Cheryl Wetzstein covers family and social issues as a national reporter for The Washington Times. She has been a reporter for three decades, working in New York City and Washington, D.C. Since joining The Washington Times in 1985, she has been a features writer, environmental and consumer affairs reporter, and assistant business editor. Beginning in 1994, Mrs. Wetzstein worked exclusively ...
- Embryonic stem cell research falls out of favor as scientists go ethical
- With new HIV research, FDA may let gay men donate blood
- HHS report shows a decrease in blood supply but also a drop in demand
- Little change in practice for China's one-child family policy
- Gay-marriage momentum comes to a sudden halt after Illinois
Latest Blog Entries
- Pro-life, stem-cell bill signed into law by Kansas Gov. Sam Brownback
- N. Dakota lawmakers approve tough abortion bill
- Pope Benedict XVI's successor should allow priests to get a new title: Husband, poll finds
- House votes to reject Obama welfare shift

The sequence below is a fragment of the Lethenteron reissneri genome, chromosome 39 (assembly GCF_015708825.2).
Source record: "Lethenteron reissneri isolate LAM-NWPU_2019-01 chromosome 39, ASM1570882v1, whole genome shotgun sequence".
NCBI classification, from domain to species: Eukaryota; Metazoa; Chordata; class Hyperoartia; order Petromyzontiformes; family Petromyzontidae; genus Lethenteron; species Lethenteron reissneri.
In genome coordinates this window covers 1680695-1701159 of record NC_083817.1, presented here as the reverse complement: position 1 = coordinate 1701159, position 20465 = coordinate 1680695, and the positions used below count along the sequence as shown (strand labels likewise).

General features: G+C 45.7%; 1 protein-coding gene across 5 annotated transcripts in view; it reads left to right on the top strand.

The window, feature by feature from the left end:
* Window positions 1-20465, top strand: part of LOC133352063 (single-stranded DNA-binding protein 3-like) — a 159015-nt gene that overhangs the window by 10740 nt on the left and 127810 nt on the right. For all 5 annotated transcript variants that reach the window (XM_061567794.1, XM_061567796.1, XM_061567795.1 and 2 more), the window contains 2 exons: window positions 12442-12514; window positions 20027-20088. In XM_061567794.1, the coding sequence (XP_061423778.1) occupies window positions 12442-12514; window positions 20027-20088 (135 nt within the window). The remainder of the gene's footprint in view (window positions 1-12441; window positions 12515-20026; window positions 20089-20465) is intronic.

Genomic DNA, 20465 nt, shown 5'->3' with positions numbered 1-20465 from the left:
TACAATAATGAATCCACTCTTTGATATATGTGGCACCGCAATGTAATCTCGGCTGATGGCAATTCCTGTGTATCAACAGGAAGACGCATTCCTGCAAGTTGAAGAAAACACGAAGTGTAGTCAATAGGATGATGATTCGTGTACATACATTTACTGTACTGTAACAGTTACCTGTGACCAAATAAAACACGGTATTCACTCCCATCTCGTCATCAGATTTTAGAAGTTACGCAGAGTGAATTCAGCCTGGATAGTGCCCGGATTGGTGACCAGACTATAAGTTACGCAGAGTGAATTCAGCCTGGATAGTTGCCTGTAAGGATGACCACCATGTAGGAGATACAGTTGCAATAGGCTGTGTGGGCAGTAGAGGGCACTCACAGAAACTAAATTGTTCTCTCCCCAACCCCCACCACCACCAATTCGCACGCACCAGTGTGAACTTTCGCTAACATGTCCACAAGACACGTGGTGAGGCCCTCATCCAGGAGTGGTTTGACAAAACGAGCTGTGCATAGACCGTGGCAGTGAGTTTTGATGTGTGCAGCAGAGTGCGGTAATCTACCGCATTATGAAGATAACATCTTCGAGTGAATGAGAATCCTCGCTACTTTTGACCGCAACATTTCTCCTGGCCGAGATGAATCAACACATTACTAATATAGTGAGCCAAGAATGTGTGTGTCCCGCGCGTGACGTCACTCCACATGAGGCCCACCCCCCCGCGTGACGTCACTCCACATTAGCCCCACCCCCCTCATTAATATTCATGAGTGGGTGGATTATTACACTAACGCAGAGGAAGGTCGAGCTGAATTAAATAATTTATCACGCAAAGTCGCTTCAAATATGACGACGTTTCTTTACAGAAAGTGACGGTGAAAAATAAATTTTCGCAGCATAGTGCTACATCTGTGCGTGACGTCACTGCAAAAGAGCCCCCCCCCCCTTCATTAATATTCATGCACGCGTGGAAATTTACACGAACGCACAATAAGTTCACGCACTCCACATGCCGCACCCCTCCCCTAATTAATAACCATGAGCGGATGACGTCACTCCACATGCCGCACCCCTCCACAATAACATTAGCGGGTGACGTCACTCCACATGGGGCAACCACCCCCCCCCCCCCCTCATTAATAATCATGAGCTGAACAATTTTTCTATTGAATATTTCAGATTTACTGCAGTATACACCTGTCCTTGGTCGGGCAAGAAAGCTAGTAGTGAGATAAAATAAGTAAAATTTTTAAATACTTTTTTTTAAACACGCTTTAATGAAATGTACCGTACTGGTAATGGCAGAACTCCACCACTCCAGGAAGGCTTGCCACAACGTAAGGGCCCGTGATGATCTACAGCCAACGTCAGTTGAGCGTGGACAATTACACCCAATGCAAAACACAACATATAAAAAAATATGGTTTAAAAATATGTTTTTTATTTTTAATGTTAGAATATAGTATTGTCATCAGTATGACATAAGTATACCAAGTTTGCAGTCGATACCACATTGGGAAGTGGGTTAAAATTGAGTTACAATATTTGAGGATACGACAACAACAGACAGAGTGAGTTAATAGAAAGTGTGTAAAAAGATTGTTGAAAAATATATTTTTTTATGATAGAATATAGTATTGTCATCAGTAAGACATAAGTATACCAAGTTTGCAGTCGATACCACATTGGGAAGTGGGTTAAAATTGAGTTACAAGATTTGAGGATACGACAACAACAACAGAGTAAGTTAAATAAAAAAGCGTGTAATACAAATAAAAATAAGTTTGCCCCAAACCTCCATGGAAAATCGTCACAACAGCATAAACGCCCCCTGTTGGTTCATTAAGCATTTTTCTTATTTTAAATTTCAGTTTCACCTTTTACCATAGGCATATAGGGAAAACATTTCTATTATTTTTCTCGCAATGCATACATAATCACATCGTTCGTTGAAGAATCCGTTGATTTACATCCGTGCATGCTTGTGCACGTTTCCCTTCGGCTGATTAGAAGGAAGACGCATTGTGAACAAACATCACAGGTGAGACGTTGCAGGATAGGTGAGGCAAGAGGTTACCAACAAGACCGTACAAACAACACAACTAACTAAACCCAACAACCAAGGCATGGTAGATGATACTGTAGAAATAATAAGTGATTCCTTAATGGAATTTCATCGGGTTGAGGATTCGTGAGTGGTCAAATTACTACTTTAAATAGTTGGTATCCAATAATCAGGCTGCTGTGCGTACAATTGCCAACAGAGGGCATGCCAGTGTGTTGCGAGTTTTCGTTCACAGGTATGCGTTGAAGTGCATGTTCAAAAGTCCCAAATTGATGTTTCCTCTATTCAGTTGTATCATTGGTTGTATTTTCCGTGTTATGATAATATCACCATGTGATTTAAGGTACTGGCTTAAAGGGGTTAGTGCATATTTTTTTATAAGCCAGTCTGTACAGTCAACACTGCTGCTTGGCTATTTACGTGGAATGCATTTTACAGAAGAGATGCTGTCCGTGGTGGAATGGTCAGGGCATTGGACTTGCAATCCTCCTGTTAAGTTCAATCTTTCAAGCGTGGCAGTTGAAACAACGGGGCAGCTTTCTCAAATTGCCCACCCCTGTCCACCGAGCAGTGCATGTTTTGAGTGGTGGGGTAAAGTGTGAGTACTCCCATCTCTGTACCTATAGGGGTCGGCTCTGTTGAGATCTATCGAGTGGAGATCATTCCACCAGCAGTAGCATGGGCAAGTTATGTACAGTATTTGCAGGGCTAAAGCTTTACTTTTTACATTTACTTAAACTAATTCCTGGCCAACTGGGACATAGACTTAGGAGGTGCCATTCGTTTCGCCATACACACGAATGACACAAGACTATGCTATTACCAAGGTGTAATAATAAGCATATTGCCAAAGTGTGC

- Report: Two out of three Democrats support gay marriage
- Hola: Boehner prepares to push amnesty bill through House
- Apple wins facial recognition patent for iPhone 6
- Inside China: Nuclear submarines capable of widespread attack on U.S.
- Puerto Rico caravan honoring Paul Walker ends in 6 drunken-driving arrests, 72 speeding tickets
- Kill team: Obama war chiefs widen drone death zones
- Xbox One, Playstation 4 games penalize users for cursing in their own homes
- MILLER: Obamas EPA closing smelter will not affect ammunition supply
- Pentagon may give recruits 'a shot to start over' after shameful social media posts
- Tipsforjesus mystery diner leaves huge tips across America
- U.S. drops 2,000 mice on Guam by parachute to kill snakes
Independent voices from the The Washington Times Communities
Playing Through covers the world of PGA golf, as well as tips your the average golfer to play better.
The only thing broken about our immigration policy has been our collective cowardice as a nation to enforce our current immigration laws
Al Maurer provides a common sense, conservatarian, Constitutional conservative perspective from the battleground state of Colorado
Criticism may not be agreeable, but it is necessary. It fulfills the same function as pain in the human body. It calls attention to an unhealthy state of things.